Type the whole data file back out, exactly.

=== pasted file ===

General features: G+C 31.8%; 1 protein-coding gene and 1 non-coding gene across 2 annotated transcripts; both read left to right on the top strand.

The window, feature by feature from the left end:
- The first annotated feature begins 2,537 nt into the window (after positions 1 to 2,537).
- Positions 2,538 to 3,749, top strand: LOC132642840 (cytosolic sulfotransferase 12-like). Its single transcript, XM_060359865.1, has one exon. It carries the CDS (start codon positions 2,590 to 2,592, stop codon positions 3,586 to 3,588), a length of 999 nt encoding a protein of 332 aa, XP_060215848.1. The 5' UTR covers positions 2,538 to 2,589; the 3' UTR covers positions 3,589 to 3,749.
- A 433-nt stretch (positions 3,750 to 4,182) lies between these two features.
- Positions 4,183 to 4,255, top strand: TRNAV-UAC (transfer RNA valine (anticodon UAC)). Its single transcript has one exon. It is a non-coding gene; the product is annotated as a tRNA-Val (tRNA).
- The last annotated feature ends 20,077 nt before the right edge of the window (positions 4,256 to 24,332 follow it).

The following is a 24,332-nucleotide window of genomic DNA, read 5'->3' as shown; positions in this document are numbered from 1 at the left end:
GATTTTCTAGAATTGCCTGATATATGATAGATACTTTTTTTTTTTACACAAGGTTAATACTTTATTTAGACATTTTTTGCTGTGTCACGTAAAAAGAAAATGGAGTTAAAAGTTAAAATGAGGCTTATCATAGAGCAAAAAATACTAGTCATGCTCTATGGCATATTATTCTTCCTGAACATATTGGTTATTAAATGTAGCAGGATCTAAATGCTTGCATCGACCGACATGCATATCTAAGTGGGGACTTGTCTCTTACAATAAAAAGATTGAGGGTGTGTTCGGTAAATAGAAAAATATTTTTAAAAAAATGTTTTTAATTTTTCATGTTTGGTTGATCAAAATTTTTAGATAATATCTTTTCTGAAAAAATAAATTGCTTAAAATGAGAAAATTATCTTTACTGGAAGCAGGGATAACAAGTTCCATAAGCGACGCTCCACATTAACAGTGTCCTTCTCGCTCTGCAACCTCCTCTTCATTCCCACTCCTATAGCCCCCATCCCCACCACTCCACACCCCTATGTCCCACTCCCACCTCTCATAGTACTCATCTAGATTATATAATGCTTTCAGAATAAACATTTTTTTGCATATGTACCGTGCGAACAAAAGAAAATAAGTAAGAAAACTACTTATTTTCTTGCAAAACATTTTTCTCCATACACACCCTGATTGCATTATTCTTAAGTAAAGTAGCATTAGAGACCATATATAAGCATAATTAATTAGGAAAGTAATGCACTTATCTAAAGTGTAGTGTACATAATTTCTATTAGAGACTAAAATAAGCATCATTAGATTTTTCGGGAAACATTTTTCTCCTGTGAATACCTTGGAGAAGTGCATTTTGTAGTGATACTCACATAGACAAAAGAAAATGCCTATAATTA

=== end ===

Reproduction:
General features: G+C 31.8%; 1 protein-coding gene and 1 non-coding gene across 2 annotated transcripts; both read left to right on the top strand.

The window, feature by feature from the left end:
- The first annotated feature begins 2,537 nt into the window (after positions 1 to 2,537).
- Positions 2,538 to 3,749, top strand: LOC132642840 (cytosolic sulfotransferase 12-like). Its single transcript, XM_060359865.1, has one exon. It carries the CDS (start codon positions 2,590 to 2,592, stop codon positions 3,586 to 3,588), a length of 999 nt encoding a protein of 332 aa, XP_060215848.1. The 5' UTR covers positions 2,538 to 2,589; the 3' UTR covers positions 3,589 to 3,749.
- A 433-nt stretch (positions 3,750 to 4,182) lies between these two features.
- Positions 4,183 to 4,255, top strand: TRNAV-UAC (transfer RNA valine (anticodon UAC)). Its single transcript has one exon. It is a non-coding gene; the product is annotated as a tRNA-Val (tRNA).
- The last annotated feature ends 20,077 nt before the right edge of the window (positions 4,256 to 24,332 follow it).

The following is a 24,332-nucleotide window of genomic DNA, read 5'->3' as shown; positions in this document are numbered from 1 at the left end:
GATTTTCTAGAATTGCCTGATATATGATAGATACTTTTTTTTTTTACACAAGGTTAATACTTTATTTAGACATTTTTTGCTGTGTCACGTAAAAAGAAAATGGAGTTAAAAGTTAAAATGAGGCTTATCATAGAGCAAAAAATACTAGTCATGCTCTATGGCATATTATTCTTCCTGAACATATTGGTTATTAAATGTAGCAGGATCTAAATGCTTGCATCGACCGACATGCATATCTAAGTGGGGACTTGTCTCTTACAATAAAAAGATTGAGGGTGTGTTCGGTAAATAGAAAAATATTTTTAAAAAAATGTTTTTAATTTTTCATGTTTGGTTGATCAAAATTTTTAGATAATATCTTTTCTGAAAAAATAAATTGCTTAAAATGAGAAAATTATCTTTACTGGAAGCAGGGATAACAAGTTCCATAAGCGACGCTCCACATTAACAGTGTCCTTCTCGCTCTGCAACCTCCTCTTCATTCCCACTCCTATAGCCCCCATCCCCACCACTCCACACCCCTATGTCCCACTCCCACCTCTCATAGTACTCATCTAGATTATATAATGCTTTCAGAATAAACATTTTTTTGCATATGTACCGTGCGAACAAAAGAAAATAAGTAAGAAAACTACTTATTTTCTTGCAAAACATTTTTCTCCATACACACCCTGATTGCATTATTCTTAAGTAAAGTAGCATTAGAGACCATATATAAGCATAATTAATTAGGAAAGTAATGCACTTATCTAAAGTGTAGTGTACATAATTTCTATTAGAGACTAAAATAAGCATCATTAGATTTTTCGGGAAACATTTTTCTCCTGTGAATACCTTGGAGAAGTGCATTTTGTAGTGATACTCACATAGACAAAAGAAAATGCCTATAATTA